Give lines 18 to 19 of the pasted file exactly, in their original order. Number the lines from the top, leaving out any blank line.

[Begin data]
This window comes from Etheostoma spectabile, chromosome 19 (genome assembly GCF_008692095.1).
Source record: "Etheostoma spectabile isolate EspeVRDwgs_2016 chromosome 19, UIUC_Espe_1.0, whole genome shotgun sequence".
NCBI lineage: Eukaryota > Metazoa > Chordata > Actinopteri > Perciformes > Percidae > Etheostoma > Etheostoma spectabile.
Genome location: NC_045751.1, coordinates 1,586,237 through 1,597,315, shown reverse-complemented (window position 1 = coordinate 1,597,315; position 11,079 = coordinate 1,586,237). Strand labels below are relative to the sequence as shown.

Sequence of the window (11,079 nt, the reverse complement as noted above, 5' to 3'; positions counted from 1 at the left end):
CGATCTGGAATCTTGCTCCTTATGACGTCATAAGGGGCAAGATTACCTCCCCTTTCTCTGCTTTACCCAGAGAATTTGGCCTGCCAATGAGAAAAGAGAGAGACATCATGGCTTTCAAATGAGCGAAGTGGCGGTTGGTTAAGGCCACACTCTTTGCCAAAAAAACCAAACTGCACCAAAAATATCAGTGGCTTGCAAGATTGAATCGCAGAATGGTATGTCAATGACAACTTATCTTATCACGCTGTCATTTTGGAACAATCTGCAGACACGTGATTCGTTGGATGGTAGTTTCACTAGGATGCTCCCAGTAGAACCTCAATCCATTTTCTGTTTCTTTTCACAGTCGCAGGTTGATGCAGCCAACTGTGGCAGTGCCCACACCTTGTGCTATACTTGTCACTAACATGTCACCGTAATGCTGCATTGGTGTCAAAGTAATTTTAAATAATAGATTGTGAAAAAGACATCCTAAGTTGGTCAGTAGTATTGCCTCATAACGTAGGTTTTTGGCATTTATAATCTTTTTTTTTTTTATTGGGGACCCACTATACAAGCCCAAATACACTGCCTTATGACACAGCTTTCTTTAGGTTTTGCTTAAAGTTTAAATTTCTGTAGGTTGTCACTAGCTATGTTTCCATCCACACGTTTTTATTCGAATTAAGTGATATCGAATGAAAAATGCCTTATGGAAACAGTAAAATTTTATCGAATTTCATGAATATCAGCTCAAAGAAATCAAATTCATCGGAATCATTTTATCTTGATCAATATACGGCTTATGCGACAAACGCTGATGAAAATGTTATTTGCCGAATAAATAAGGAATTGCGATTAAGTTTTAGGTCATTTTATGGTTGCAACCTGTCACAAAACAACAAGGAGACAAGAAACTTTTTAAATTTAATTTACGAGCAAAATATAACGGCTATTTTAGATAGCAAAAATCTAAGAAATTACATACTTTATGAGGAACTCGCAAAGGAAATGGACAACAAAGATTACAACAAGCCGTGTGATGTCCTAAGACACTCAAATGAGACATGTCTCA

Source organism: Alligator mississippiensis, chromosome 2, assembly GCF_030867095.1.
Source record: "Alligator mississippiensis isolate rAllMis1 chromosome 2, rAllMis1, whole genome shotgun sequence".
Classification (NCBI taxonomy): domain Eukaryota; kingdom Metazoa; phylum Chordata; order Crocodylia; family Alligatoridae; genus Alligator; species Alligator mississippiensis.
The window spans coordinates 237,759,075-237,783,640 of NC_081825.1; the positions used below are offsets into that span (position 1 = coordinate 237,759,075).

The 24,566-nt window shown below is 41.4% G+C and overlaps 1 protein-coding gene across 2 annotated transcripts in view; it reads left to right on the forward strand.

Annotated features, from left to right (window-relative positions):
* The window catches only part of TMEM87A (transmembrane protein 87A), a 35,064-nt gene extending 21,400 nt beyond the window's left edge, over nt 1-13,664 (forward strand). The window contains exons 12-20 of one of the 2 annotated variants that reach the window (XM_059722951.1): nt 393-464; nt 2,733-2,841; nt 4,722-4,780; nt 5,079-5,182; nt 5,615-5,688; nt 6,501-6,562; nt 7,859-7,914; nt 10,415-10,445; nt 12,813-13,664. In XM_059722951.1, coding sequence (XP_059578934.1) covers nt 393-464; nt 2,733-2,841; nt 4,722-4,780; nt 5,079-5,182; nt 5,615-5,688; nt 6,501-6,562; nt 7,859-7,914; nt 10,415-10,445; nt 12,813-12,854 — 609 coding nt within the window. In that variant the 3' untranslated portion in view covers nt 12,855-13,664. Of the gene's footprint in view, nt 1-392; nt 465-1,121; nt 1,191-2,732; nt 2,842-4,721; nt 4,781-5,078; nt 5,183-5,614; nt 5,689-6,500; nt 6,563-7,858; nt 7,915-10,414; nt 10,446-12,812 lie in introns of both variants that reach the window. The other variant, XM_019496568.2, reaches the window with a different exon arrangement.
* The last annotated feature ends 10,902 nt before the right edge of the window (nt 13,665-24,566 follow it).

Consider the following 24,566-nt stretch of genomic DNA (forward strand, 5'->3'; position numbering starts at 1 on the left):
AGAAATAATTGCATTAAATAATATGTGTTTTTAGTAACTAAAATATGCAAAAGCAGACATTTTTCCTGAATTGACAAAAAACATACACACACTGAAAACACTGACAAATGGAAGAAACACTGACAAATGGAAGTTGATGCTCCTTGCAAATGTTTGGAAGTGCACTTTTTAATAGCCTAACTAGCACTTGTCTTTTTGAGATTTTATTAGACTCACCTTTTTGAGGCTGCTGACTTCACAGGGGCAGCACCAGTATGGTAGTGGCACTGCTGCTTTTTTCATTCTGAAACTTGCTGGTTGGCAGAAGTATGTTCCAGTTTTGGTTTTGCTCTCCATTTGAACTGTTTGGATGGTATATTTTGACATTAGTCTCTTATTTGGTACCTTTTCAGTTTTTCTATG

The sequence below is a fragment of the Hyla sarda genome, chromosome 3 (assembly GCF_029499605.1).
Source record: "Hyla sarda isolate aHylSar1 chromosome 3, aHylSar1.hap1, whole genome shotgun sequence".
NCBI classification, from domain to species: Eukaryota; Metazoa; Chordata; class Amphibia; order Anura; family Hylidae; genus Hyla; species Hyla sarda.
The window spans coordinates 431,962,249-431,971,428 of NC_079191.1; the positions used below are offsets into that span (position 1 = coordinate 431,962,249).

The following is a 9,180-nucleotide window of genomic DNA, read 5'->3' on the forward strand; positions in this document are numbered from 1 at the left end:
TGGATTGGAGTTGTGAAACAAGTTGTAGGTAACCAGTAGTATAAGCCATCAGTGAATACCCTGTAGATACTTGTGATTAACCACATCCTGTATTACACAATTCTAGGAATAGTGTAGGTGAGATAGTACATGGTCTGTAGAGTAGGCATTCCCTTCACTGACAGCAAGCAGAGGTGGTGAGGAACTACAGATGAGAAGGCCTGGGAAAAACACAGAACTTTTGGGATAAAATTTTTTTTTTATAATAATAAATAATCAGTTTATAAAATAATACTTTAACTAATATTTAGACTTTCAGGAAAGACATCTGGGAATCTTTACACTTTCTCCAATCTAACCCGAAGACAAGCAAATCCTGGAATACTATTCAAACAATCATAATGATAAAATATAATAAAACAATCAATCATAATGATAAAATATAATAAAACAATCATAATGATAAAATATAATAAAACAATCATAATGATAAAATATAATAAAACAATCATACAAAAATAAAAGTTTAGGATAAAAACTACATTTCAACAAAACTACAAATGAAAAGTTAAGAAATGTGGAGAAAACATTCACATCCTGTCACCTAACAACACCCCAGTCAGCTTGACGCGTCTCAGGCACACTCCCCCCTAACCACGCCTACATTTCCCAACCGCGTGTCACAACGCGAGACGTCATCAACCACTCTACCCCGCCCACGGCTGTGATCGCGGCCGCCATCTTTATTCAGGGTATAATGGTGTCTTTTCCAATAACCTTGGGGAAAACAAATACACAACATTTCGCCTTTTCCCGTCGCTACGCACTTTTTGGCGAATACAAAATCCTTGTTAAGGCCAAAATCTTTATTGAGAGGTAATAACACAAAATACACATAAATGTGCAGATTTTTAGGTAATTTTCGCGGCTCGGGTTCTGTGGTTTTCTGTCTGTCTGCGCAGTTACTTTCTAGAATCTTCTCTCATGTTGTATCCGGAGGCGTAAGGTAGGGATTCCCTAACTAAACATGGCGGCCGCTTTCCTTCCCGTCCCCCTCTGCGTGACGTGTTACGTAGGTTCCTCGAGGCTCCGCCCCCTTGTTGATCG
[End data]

Source record: "Hyla sarda isolate aHylSar1 chromosome 3, aHylSar1.hap1, whole genome shotgun sequence".
NCBI classification, from domain to species: Eukaryota; Metazoa; Chordata; class Amphibia; order Anura; family Hylidae; genus Hyla; species Hyla sarda.